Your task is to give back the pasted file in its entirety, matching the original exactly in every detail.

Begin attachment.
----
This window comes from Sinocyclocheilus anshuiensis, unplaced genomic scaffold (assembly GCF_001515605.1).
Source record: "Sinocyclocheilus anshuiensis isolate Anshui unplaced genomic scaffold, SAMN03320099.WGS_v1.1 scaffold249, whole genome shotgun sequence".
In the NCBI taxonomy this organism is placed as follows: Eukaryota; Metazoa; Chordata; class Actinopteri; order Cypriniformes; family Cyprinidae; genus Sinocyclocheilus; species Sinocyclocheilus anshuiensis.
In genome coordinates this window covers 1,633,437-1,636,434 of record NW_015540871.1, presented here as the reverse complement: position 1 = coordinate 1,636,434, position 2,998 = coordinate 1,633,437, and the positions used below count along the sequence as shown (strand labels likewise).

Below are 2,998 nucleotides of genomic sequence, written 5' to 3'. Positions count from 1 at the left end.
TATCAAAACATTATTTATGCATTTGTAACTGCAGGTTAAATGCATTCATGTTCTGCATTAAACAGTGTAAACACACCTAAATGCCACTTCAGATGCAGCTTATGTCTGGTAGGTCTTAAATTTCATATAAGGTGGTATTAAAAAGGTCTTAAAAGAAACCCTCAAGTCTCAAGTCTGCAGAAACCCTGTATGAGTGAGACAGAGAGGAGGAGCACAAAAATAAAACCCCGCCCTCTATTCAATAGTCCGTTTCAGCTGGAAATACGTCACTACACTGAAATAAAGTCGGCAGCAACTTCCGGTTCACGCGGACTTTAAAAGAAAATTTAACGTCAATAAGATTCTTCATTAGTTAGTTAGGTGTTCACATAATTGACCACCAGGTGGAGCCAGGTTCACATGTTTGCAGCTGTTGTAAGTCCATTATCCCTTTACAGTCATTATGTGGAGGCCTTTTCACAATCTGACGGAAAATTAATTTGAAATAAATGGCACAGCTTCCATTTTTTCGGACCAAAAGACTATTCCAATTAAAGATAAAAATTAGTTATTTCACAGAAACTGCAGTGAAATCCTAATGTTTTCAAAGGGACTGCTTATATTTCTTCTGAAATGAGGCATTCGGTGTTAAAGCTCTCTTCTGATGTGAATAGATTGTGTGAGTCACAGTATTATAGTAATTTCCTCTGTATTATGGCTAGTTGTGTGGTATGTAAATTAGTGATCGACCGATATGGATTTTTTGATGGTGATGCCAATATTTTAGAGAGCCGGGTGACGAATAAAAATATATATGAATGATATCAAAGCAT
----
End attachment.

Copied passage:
This window comes from Sinocyclocheilus anshuiensis, unplaced genomic scaffold (assembly GCF_001515605.1).
Source record: "Sinocyclocheilus anshuiensis isolate Anshui unplaced genomic scaffold, SAMN03320099.WGS_v1.1 scaffold249, whole genome shotgun sequence".
In the NCBI taxonomy this organism is placed as follows: Eukaryota; Metazoa; Chordata; class Actinopteri; order Cypriniformes; family Cyprinidae; genus Sinocyclocheilus; species Sinocyclocheilus anshuiensis.
In genome coordinates this window covers 1,633,437-1,636,434 of record NW_015540871.1, presented here as the reverse complement: position 1 = coordinate 1,636,434, position 2,998 = coordinate 1,633,437, and the positions used below count along the sequence as shown (strand labels likewise).

Below are 2,998 nucleotides of genomic sequence, written 5' to 3'. Positions count from 1 at the left end.
TATCAAAACATTATTTATGCATTTGTAACTGCAGGTTAAATGCATTCATGTTCTGCATTAAACAGTGTAAACACACCTAAATGCCACTTCAGATGCAGCTTATGTCTGGTAGGTCTTAAATTTCATATAAGGTGGTATTAAAAAGGTCTTAAAAGAAACCCTCAAGTCTCAAGTCTGCAGAAACCCTGTATGAGTGAGACAGAGAGGAGGAGCACAAAAATAAAACCCCGCCCTCTATTCAATAGTCCGTTTCAGCTGGAAATACGTCACTACACTGAAATAAAGTCGGCAGCAACTTCCGGTTCACGCGGACTTTAAAAGAAAATTTAACGTCAATAAGATTCTTCATTAGTTAGTTAGGTGTTCACATAATTGACCACCAGGTGGAGCCAGGTTCACATGTTTGCAGCTGTTGTAAGTCCATTATCCCTTTACAGTCATTATGTGGAGGCCTTTTCACAATCTGACGGAAAATTAATTTGAAATAAATGGCACAGCTTCCATTTTTTCGGACCAAAAGACTATTCCAATTAAAGATAAAAATTAGTTATTTCACAGAAACTGCAGTGAAATCCTAATGTTTTCAAAGGGACTGCTTATATTTCTTCTGAAATGAGGCATTCGGTGTTAAAGCTCTCTTCTGATGTGAATAGATTGTGTGAGTCACAGTATTATAGTAATTTCCTCTGTATTATGGCTAGTTGTGTGGTATGTAAATTAGTGATCGACCGATATGGATTTTTTGATGGTGATGCCAATATTTTAGAGAGCCGGGTGACGAATAAAAATATATATGAATGATATCAAAGCAT